Mark Reviews Movies


4 Stars (out of 4)

Director: Alfonso Cuarón

Cast: Clive Owen, Claire-Hope Ashitey, Pam Ferris, Julianne Moore, Michael Caine, Chiwetel Ejiofor, Charlie Hunnam, Danny Huston

MPAA Rating: R (for strong violence, language, some drug use and brief nudity)

Running Time: 1:49

Release Date: 12/25/06 (limited); 12/29/06 (wide)

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Review by Mark Dujsik

Alfonso Cuarón's exploration of a world in chaos, Children of Men is a film of simple power and powerful simplicity. The film is the best kind of science fiction in that it doesn't consider itself science fiction and instead concentrates entirely on the human elements of the story. Cuarón, who has had some noteworthy accomplishments before this film but never achieving this sort of magnitude of vision and execution, shows himself a master storyteller here. He takes the conceit of the plot and hits the ground running. Children of Men is an immersive, transporting experience, both devastating and hopeful, and a film that is emotionally, intellectually, and viscerally exhilarating. Cuarón and his fellow screenwriters take the basic structure of a thriller, weaving ideas of contemporary and universal relevance seamlessly throughout, and bend the clichés and formulas just enough to give the sense that anything could happen. With his technical crew, he creates a futuristic world—sometimes inspiring but mostly haunting—that is completely believable. As our central character is immersed in the world of the story, that world slowly reveals itself without lingering too long on any specific element but giving enough of a glimpse to make an impact. And the film's final impact, one of hope in the face of utter despair, is tangible.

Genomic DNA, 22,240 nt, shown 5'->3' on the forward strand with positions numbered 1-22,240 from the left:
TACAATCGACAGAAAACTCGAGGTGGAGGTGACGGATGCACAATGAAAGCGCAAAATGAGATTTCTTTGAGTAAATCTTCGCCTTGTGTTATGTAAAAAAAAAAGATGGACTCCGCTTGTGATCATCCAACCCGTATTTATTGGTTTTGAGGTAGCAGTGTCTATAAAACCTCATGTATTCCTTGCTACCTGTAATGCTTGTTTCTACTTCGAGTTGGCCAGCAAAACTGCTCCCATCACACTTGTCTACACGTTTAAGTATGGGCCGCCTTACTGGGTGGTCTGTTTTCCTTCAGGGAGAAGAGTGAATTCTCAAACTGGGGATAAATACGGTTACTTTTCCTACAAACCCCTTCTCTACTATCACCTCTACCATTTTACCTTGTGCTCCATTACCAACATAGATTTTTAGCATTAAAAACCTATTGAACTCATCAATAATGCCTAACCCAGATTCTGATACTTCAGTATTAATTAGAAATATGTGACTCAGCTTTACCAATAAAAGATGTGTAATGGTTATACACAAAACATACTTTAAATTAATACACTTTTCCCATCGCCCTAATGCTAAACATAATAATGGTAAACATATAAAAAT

The year is 2027; the city is London. A newscast tells informs that all women throughout the world are infertile and delivers sad news to those who have survived the chaos that has ensued since: The youngest person alive has died. People are devastated, but in a local coffee shop, Theodore Faron (Clive Owen), a government beuoracrat, hears the breaking news and only stops long enough to get his coffee. A long tracking shot follows him outside, and as he prepares his drink, the shop explodes. Terrorism throughout the country begins to escalate, and Theo is kidnapped on the street and thrown into a van. In a makeshift interrogation room, he is confronted by Julian Taylor (Julianne Moore), his ex-wife and leader of a terrorist group whose focus is the rights of immigrants, all of whom are illegal in England. She wants him to help get transport papers for someone to get them through the country without any problems from the authorities. As it turns out, the person is a young girl named Kee (Claire-Hope Ashitey), who somehow is pregnant. The idea is to try to get her to The Human Project, a mysterious organization that Theo's journalist friend Jasper (Michael Caine) says might not even exist.